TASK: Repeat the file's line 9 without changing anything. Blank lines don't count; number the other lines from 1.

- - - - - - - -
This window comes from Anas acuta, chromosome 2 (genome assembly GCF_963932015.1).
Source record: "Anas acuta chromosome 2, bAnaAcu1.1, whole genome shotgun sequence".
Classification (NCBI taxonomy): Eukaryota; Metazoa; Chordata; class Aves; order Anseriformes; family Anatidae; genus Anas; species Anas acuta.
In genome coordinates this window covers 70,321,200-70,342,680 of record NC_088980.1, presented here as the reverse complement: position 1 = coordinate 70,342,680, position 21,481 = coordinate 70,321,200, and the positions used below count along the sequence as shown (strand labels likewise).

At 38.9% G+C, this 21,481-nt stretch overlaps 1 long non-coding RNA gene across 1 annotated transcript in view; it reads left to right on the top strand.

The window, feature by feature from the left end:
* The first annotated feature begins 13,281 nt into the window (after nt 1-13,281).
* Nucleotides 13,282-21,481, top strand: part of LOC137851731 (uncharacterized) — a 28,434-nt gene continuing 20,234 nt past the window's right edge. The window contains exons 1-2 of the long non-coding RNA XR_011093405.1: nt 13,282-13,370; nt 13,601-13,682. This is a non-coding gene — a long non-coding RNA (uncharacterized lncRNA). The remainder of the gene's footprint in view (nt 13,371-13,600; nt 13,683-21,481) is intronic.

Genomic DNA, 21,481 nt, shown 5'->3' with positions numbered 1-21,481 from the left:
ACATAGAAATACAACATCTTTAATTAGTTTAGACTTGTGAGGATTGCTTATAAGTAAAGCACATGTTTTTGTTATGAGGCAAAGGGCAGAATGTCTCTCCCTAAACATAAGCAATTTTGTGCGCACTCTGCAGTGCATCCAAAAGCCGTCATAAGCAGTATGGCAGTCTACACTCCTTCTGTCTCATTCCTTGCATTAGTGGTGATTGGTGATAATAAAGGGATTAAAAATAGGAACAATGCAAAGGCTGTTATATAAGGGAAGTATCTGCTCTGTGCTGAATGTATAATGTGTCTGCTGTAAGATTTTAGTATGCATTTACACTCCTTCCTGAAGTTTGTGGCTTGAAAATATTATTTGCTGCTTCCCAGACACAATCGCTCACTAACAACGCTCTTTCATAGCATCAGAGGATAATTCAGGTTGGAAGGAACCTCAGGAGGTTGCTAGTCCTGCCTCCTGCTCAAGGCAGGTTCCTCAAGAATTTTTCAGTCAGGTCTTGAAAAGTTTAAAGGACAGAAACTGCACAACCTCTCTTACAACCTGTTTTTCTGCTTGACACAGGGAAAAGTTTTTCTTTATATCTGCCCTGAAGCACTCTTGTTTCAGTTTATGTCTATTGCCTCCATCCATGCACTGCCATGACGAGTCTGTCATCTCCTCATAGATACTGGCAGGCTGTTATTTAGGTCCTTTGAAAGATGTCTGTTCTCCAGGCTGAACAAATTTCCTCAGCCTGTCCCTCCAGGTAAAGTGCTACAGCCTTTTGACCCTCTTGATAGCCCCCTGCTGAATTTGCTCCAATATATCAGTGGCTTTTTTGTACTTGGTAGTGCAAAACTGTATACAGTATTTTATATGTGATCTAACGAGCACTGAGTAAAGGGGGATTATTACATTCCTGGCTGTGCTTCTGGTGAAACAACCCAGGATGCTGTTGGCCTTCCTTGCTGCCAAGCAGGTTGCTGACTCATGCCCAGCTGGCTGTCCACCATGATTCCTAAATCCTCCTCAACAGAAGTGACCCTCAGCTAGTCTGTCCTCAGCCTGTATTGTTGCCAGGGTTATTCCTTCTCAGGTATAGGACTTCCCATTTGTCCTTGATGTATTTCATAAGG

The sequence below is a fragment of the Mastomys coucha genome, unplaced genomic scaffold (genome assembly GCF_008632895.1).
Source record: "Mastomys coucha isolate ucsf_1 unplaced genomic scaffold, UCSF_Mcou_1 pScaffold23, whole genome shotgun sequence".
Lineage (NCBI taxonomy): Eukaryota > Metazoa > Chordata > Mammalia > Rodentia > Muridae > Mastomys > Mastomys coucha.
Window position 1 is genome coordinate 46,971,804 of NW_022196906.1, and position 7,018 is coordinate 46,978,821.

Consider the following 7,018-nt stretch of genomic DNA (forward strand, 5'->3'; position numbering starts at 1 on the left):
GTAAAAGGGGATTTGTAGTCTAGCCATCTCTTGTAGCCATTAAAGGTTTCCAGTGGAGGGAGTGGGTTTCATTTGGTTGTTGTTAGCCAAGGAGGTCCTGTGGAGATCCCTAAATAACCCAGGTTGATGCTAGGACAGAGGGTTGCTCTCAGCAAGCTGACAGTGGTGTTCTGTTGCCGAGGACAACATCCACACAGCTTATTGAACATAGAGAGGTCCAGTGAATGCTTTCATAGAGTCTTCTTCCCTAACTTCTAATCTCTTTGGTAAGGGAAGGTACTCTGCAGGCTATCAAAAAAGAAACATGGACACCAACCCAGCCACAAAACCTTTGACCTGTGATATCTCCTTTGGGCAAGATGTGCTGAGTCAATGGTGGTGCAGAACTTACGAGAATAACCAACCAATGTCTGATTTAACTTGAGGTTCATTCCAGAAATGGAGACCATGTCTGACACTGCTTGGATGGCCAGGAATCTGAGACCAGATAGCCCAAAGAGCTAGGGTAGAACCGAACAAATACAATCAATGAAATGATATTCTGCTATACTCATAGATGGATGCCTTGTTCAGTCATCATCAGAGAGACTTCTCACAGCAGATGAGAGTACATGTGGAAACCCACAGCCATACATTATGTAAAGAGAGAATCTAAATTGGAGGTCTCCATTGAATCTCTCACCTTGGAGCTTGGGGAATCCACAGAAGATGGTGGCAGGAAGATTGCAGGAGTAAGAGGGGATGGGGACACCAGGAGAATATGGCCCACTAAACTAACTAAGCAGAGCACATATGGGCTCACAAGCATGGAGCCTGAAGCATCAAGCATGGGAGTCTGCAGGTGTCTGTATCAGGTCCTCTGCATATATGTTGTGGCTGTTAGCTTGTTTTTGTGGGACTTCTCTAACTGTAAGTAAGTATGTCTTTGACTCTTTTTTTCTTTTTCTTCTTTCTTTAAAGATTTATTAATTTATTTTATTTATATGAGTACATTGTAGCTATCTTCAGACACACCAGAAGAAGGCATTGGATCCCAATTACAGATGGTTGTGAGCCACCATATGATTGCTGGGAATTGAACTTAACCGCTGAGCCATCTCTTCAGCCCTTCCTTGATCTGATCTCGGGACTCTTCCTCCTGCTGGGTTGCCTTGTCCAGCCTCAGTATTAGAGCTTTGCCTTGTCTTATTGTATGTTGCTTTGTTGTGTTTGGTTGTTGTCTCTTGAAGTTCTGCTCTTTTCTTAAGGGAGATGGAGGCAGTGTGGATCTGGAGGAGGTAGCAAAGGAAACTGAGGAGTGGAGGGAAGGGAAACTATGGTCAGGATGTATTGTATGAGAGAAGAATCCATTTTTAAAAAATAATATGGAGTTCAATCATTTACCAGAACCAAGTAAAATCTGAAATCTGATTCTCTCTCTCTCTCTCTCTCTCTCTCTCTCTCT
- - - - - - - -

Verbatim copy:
Genomic DNA, 21,481 nt, shown 5'->3' with positions numbered 1-21,481 from the left: